When Jim Webb quit the Democratic presidential race on Oct. 20 amid low poll numbers and a minimal debate presence, the former Virginia senator left open the possibility he'd return for a White House run in a different political guise. Now he appears to be edging closer to making good on it.
On Saturday morning, Webb used Twitter and his Facebook page to attack Democratic front-runner Hillary Clinton for her handling of Libya during her time as secretary of state.
The lengthy condemnation on Facebook, which said, among other things that “Clinton should be called to account for her inept leadership that brought about the chaos in Libya,” came just days before the end of the year, which his team had previously told CNN would be reasonable time for them to make a decision about an independent bid.
Since dropping out of the race for the Democratic nomination, Webb has continued to maintain his Webb2016 website, which he has updated with posts about the possibilities of an independent run. On Twitter, he and his fans have been promoting a #WebbNation hashtag.
A run by Webb, who often manages his own social media accounts and has also used them recently to promote a petition in favor of his run and to deliver kudos to Bernie Sanders in his battles with the Democratic National Committee (“nothing more than an arm for the Clinton campaign,” Webb tweeted), could further complicate the already unpredictable 2016 election.
While observers typically have analyzed the prospect of a third-party or independent run by Republican front-runner Donald Trump—or even one from Sanders—Webb could still alter the dynamics of the race even with his smaller profile.
A recent CNN poll, for instance, forecast tight races between Clinton and several Republican contenders in hypothetical match-ups for the general election. Webb's campaign has told Bloomberg Politics it would concentrate on mobilizing voters in the ideological middle, along with people who have become dissatisfied with politics.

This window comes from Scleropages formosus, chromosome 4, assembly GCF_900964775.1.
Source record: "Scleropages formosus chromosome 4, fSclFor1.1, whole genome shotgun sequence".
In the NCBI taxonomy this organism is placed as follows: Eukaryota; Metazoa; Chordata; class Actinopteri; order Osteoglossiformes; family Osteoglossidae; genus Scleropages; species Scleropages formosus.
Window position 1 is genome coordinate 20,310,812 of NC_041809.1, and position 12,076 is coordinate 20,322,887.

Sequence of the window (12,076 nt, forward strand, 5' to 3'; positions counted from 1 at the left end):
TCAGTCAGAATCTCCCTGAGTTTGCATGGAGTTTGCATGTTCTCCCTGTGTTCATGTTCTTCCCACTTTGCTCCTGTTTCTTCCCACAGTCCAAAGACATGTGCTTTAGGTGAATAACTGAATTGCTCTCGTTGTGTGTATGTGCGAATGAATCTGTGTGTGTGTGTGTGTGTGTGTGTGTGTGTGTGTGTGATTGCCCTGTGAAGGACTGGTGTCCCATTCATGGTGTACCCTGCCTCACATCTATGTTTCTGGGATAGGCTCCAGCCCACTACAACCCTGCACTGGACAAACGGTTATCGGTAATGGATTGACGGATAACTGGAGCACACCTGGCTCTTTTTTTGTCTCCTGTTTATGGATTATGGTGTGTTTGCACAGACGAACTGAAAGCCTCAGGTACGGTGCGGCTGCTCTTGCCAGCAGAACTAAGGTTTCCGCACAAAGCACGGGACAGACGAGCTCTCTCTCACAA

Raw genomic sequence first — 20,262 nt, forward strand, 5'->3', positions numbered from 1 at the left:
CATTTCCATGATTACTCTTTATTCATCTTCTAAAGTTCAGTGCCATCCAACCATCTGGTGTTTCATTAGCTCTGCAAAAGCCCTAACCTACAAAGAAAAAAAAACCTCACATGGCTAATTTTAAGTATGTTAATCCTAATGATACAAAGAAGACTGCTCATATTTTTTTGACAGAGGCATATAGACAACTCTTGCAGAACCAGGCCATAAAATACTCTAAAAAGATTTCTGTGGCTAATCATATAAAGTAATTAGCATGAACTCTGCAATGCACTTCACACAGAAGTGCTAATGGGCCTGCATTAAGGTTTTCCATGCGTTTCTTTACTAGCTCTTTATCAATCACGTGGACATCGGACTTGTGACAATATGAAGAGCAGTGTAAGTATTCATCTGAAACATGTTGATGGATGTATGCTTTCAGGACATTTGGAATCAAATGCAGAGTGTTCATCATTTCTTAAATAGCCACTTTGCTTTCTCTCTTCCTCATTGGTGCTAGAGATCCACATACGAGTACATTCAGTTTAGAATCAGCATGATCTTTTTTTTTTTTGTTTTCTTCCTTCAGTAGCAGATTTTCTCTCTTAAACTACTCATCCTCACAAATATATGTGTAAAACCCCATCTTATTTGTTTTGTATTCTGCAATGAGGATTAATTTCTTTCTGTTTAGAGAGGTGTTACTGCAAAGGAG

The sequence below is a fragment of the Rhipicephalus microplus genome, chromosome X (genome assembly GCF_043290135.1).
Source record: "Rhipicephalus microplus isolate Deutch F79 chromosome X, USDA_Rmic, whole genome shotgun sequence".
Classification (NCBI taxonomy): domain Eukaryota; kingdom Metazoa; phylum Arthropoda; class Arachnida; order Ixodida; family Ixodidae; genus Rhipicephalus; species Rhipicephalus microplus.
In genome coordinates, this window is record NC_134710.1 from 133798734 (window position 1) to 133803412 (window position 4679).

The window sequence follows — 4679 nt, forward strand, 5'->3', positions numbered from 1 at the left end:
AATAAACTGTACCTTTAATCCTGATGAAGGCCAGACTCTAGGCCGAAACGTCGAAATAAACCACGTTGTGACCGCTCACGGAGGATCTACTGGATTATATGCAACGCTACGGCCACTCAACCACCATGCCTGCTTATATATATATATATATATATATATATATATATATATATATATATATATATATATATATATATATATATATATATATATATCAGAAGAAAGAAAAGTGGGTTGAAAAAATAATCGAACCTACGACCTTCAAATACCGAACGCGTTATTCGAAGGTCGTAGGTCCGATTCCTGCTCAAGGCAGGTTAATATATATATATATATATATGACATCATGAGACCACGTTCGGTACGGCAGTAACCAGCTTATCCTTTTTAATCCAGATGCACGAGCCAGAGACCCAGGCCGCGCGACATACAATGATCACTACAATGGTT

In a tight race, even a small base of support could make him a factor. Ralph Nader, for instance, famously won only small percentages of the vote in many states in the 2000 presidential election, yet that arguably helped tip the Electoral College vote to then-Texas Governor George W. Bush, denying Democratic Vice President Al Gore, the winner of the popular vote, the presidency.
Webb could also get a boost from the organizers of the general election debates, who are preparing for the possibility of three candidates onstage, albeit ones who thus far, have managed to command far more support than Webb the roughly one percent of Democratic support Webb managed to muster by the time he quote the race.
There's no ensuring that Webb would be a spoiler for Clinton even as he attacks her. Although he ran as a Democrat to serve in the Senate, he is a highly decorated Vietnam veteran who also served for a time as President Reagan's secretary of the navy and has won conservative plaudits. Even Saturday's attack echoed the talking points of Republican candidates and groups.
His public statements, meanwhile, have focused economic populism and breaking the monopoly of the two-party system.
Despite the apparent escalation of his interest in an independent bid and his aides' previously stated interest in making Webb's intentions known by the beginning of 2016, history suggests he could toy with voters for quite some time. Webb missed his own self-imposed deadline for getting into the Democratic race and blatantly disregarded conventional wisdom on political timing when finally declared hours before the beginning of the July 4 holiday.
In addition, the earliest state deadline for submitting signatures for an independent presidential run is May 9 in Texas, according to Ballot Access News. Given that most filing deadlines occur in August, Webb's post-Christmas social activity could be another trial balloon.
Craig Crawford, a top aide on the small campaign, did not immediately return request for comment on Saturday on the prospect that Webb is planning an imminent return to the race, nor did a Clinton spokesman respond to the attack.
Crawford, though, told Bloomberg Politics in October that he has been studying the Nader playbook and that an outsider bid is easier than it was 15 years ago but still “requires a lot more multitasking.”
Yet the main question was the feasibility of that multitasking, including primarily gathering signatures to get on the ballot, rather than Webb's belief in his message, Crawford added.
“Are we comfortable that there’s actually a chance to get on enough ballots to actually have a mathematical chance?” Crawford said the campaign was asking. “Jim’s not going to do this as a protest thing.”